A young girl holding a white chicken in her arms with the blue sky in the background.

A 'women-only' village? The truth is much more complex—and fascinating

Noiva do Cordeiro in southeast Brazil is a community of tolerance and acceptance. Women have played a major role in shaping it.

Bruna Oliveira Fernandes, one of 350 or so residents of Noiva do Cordeiro in the mountains of southeastern Brazil, likes to play with chickens and often gives them pet names. Known as Noiva, the village was founded at the end of the 19th century.
Photograph by Luisa Dörr

If you recognize the name Noiva do Cordeiro, you may know it as the village where everything is dominated by women, the women are all young and beautiful, they regularly send their men into exile, and then the young, beautiful women invite eligible men to …

To a wildly fictionalized version of a real place.

Not one claim in that first paragraph is true about the actual Noiva do Cordeiro, a secluded rural community in southeast Brazil. But the titillating reports have circulated for a decade or more, ever since a few provocative articles were published, replicated by media worldwide, and permanently inscribed on the internet.

For the record: About as many men as women live in Noiva, population roughly 350. Most of the men are away weekly, working in a nearby city. Most of the women work in the village, which residents run communally.

The women (of all ages) take the embellishments with good humor and take pride in the true history of Noiva’s women, one family line especially. In the late 1800s a young woman defied church and society to establish the unconventional settlement. Today a 78-year-old woman—the founder’s granddaughter—leads the thriving, evolving community.

María Senhorinha De Lima came of age in a 19th-century Brazil steeped in Portuguese colonizers’ machismo and Roman Catholicism’s dogma. After three months in a forced marriage, María fled with a man she loved, Chico Fernandes; as punishment, the church excommunicated María and four generations of her descendants. María and Chico settled on land in the state of Minas Gerais. More people joined them, including other women cast out by the church; a community grew, shaped by gender equality and freedom of religion.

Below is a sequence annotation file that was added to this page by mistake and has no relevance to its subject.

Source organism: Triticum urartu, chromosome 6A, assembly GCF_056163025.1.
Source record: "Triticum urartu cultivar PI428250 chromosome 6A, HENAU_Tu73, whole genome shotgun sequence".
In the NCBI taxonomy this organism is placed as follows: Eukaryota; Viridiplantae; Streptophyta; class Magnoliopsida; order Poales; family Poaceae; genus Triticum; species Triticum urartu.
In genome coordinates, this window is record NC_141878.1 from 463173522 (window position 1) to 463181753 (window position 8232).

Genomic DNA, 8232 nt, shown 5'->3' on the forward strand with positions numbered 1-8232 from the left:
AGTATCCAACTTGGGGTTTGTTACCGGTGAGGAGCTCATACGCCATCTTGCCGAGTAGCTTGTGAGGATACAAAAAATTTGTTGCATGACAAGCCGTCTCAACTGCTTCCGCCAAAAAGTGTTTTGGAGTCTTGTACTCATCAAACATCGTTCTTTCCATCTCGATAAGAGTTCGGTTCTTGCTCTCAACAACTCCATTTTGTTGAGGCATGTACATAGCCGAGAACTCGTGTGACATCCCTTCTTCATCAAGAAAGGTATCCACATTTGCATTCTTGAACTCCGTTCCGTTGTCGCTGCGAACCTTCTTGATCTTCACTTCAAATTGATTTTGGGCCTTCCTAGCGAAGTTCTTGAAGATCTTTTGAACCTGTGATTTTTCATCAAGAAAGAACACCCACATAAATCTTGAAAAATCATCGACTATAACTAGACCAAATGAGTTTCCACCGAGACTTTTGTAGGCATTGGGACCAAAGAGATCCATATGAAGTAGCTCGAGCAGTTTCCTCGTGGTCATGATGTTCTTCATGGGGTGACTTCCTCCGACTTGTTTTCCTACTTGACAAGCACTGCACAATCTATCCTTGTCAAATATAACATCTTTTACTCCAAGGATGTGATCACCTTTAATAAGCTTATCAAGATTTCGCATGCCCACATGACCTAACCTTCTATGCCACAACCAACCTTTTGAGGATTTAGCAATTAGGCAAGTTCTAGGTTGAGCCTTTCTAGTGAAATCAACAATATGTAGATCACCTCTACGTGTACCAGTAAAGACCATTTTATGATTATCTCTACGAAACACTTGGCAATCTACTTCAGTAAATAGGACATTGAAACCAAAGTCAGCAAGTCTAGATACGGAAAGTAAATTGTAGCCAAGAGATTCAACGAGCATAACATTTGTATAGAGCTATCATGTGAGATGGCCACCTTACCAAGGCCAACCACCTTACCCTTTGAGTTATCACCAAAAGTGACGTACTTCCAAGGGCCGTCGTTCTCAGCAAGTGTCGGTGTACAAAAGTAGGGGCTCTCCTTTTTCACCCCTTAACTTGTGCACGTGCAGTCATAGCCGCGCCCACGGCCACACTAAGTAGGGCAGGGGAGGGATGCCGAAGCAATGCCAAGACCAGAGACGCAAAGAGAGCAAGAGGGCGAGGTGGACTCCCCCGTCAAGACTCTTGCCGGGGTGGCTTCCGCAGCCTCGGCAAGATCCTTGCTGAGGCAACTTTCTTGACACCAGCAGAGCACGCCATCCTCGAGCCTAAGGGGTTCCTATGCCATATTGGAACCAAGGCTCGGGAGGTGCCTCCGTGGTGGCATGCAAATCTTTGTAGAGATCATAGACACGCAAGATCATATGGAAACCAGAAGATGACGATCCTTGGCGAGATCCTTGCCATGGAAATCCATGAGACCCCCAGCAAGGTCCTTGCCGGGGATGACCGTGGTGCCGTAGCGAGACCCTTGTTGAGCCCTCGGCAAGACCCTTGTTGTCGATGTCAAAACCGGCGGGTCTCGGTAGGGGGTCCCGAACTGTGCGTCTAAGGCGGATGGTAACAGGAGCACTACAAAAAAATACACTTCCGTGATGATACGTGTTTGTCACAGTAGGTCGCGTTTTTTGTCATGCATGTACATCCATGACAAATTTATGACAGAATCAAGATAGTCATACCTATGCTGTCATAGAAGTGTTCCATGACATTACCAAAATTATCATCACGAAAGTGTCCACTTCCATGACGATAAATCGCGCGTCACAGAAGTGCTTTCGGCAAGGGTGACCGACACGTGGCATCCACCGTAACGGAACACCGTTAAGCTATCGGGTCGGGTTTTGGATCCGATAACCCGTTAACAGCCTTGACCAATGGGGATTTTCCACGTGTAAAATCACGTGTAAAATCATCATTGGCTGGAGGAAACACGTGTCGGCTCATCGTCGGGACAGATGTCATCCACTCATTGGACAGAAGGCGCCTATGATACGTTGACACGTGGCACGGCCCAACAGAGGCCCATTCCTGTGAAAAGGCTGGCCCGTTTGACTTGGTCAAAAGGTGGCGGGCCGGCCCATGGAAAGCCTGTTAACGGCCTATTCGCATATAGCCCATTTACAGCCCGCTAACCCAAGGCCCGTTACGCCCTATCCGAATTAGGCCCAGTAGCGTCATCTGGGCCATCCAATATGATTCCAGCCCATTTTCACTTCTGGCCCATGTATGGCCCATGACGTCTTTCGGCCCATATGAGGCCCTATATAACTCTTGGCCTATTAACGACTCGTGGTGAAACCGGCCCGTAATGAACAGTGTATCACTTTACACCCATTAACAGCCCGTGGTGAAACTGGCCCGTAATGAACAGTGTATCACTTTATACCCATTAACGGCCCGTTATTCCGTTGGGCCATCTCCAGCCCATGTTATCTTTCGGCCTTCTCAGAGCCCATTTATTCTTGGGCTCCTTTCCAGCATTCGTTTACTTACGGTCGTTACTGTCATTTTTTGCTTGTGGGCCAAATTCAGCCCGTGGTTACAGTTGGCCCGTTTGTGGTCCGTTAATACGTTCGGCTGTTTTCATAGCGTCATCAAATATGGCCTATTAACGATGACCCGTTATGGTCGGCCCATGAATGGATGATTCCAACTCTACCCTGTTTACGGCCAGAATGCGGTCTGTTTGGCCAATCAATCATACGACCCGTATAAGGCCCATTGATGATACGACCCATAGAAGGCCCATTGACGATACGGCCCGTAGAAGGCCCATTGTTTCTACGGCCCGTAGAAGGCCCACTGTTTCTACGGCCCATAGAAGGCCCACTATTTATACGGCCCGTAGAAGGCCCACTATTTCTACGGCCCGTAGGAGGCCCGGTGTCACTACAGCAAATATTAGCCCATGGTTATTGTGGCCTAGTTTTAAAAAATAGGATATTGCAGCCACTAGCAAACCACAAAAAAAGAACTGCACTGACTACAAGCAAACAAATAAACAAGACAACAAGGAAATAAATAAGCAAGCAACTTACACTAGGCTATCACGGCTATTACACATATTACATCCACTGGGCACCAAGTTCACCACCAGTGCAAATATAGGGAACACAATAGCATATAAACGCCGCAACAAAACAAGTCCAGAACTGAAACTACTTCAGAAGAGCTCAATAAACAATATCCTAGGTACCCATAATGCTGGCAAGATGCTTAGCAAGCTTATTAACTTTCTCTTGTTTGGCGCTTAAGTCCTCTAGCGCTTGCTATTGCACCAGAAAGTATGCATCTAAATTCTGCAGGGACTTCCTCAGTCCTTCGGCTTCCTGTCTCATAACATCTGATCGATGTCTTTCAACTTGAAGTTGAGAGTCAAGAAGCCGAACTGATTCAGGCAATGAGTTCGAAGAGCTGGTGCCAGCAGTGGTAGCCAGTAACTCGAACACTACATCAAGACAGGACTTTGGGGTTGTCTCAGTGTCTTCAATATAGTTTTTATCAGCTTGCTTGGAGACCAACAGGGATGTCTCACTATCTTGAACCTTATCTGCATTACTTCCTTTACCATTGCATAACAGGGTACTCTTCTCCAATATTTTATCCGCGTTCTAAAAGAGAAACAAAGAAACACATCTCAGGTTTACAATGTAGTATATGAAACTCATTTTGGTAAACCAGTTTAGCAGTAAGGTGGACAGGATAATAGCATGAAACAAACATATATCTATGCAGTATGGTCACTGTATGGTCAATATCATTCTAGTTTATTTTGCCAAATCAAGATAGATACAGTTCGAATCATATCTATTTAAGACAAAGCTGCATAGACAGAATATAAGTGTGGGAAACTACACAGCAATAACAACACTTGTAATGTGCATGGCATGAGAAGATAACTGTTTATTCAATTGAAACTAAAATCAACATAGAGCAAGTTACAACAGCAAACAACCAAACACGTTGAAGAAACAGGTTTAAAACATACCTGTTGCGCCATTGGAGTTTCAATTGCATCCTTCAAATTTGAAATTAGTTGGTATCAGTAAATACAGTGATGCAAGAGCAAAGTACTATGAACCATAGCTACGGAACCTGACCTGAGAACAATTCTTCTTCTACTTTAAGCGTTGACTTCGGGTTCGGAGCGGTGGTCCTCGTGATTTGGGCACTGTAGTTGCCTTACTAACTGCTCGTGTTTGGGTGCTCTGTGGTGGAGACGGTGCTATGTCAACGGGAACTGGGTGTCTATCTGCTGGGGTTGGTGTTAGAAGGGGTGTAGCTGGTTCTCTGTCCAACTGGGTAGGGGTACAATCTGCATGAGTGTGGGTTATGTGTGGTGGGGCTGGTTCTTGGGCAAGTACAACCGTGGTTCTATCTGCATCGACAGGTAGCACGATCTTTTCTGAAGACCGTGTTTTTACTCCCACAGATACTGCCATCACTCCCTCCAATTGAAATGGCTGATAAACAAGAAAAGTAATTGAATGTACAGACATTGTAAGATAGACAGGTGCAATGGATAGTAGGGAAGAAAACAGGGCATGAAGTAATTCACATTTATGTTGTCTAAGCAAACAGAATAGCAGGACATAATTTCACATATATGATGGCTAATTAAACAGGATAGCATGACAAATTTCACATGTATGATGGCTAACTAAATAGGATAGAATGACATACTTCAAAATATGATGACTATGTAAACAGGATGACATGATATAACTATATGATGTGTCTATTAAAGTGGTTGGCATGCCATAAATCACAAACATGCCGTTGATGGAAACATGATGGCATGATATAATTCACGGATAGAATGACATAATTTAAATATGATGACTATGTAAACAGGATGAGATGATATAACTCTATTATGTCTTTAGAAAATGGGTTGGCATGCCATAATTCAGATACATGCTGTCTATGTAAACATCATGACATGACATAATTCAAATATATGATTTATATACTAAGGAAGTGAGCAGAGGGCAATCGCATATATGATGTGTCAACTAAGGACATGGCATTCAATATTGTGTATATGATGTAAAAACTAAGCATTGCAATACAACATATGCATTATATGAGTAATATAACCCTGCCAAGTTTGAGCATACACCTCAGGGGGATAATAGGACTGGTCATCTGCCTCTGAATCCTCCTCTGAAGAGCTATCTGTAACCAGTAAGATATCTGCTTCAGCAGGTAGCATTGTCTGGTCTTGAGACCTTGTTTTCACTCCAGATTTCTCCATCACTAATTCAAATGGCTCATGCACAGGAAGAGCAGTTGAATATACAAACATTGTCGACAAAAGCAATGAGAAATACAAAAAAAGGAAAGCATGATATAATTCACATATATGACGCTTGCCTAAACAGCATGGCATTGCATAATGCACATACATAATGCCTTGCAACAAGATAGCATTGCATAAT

(Their identity was forged through resistance: Inside the lives of Brazil’s quilombos.)

But the excommunication haunted the settlement’s families. Women branded “sinners” couldn’t safely leave the village; when children tried to go to school in neighboring towns, they were called “prostitutes’ daughters” and shunned. “It was very sad,” remembers Marcia Fernandes, one of María’s descendants. Still, the village stood for decades as an outpost of tolerance, welcoming the nonconformist, the unrepentant, the outcast.

That changed with the arrival in the 1940s of Anisio Pereira, a Protestant evangelist who based his version of Christianity on a literal reading of Scripture. He started a church and offered salvation to onetime Catholics who obeyed him; he restricted alcohol and music, and ordered that women be subordinate to men in all things. As his dominance rose in the 1960s, the 45-year-old preacher took a 16-year-old wife: Delina Fernandes, a granddaughter of María.

“It was harsh, very hard,” says María Doraci de Almeida, 75, who lived under the Pereira leadership. “We women had no say. You could not take contraceptives or have a cesarean section. Delina had her children at home, 15 children, without a midwife. On one occasion, she had her daughter at five in the morning, and two hours later she was already cleaning a pig in the slaughterhouse.”

Pereira named his church with a tender religious metaphor: Bride of the Lamb, Noiva do Cordeiro. But Rosalee Fernandes Pereira, 58, Delina’s third daughter, says now that her father was “very fanatical.” His teachings, she says, were not “the ones that were going to take us to the kingdom of God.” Yet he was never deposed from leadership.

When Pereira died in 1995, his church was closed and demolished. The village retained Noiva do Cordeiro as its name—but to cement the change in lifestyle, one of Pereira’s sons later opened a tavern across the street.

Delina rose to lead the community. Her approach empowered village women yet didn’t seem to upset village men.